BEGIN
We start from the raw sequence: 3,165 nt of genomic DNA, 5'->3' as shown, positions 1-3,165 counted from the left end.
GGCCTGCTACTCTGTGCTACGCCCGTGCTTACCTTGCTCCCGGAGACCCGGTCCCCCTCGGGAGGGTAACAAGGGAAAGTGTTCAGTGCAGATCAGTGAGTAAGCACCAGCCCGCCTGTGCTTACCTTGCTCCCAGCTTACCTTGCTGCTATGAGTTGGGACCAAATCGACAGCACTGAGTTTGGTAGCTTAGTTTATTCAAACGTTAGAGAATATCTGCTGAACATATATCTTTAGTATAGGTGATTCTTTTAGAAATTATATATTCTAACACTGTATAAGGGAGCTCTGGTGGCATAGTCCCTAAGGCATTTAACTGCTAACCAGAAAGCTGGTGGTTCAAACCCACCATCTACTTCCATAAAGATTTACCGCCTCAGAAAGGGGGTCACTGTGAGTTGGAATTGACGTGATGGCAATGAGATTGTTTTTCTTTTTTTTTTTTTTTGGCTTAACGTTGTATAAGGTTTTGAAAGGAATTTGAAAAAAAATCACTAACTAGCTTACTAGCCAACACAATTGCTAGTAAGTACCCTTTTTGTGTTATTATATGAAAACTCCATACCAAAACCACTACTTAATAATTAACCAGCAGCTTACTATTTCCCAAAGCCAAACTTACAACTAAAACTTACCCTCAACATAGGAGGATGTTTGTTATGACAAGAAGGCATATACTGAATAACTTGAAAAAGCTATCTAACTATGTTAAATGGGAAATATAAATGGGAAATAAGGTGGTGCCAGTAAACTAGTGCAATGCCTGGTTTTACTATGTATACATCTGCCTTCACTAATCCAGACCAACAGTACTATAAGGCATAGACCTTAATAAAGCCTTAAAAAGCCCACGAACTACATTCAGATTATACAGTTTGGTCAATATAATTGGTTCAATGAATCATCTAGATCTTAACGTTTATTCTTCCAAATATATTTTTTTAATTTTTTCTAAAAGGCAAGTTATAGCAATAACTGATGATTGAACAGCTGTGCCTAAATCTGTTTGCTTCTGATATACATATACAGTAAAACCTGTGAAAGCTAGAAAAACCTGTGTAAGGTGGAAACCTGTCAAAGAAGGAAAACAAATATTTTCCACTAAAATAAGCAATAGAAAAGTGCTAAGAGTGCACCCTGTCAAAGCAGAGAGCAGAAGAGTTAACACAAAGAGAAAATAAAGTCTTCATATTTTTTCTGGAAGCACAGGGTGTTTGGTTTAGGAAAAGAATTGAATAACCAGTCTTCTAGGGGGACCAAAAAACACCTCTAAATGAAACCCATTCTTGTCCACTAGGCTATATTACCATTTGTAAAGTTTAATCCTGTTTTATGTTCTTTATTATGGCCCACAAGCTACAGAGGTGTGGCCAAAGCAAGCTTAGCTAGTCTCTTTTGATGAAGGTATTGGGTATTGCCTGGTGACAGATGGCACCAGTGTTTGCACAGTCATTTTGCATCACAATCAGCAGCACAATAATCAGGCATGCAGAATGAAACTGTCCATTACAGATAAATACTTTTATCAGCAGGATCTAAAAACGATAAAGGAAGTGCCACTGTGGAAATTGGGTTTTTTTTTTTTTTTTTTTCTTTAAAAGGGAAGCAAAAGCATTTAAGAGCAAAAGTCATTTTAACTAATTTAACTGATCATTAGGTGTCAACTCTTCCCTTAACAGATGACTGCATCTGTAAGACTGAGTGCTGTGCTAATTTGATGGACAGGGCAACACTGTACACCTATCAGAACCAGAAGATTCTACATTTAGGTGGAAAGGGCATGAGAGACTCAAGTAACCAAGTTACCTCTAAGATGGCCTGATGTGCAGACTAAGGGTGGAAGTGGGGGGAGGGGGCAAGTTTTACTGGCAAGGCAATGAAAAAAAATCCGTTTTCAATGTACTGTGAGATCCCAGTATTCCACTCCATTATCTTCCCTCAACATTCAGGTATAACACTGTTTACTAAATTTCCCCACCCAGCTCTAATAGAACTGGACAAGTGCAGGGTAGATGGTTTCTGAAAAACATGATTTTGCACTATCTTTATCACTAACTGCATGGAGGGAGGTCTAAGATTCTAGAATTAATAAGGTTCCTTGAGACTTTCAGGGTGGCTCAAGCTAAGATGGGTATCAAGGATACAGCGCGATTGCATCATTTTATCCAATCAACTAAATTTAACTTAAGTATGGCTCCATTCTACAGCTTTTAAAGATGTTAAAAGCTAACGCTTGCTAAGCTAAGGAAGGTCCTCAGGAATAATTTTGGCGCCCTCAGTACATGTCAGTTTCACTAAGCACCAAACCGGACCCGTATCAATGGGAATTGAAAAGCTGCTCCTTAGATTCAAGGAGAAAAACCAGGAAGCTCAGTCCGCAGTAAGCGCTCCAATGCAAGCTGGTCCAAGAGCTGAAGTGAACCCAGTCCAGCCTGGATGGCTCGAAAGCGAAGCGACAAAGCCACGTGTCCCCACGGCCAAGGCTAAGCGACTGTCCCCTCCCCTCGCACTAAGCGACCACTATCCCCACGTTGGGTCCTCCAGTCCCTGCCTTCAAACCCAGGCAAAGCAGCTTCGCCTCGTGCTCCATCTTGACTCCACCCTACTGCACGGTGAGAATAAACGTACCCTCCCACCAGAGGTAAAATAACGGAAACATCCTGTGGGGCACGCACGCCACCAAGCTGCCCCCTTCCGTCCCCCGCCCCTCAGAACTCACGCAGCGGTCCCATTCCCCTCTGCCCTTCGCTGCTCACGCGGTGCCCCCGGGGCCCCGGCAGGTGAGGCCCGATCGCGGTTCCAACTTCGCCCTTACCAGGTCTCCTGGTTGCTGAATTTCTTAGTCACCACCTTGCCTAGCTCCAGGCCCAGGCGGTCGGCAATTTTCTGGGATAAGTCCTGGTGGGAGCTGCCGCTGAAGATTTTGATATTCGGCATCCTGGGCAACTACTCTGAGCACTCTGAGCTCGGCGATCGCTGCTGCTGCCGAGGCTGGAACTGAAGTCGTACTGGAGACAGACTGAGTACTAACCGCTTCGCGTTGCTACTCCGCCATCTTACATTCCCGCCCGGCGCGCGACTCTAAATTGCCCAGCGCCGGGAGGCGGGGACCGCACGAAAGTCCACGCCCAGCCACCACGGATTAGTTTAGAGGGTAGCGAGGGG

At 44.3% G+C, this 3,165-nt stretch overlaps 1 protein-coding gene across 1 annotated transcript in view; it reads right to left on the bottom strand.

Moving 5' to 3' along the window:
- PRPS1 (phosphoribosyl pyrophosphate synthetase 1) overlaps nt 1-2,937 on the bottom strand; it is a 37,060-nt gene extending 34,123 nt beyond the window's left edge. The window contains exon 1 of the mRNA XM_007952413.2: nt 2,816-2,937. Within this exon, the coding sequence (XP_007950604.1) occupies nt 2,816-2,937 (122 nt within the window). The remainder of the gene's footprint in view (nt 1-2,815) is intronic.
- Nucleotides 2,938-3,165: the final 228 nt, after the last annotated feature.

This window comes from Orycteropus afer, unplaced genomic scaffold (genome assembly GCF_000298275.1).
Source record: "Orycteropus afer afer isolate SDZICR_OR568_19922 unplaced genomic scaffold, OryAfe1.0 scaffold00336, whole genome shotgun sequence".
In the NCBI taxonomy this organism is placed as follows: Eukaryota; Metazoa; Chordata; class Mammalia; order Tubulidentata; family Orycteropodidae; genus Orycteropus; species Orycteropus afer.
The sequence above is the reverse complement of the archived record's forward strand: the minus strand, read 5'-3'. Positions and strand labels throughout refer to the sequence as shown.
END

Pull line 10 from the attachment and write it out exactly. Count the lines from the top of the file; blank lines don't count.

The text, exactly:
The sequence above is the reverse complement of the archived record's forward strand: the minus strand, read 5'-3'. Positions and strand labels throughout refer to the sequence as shown.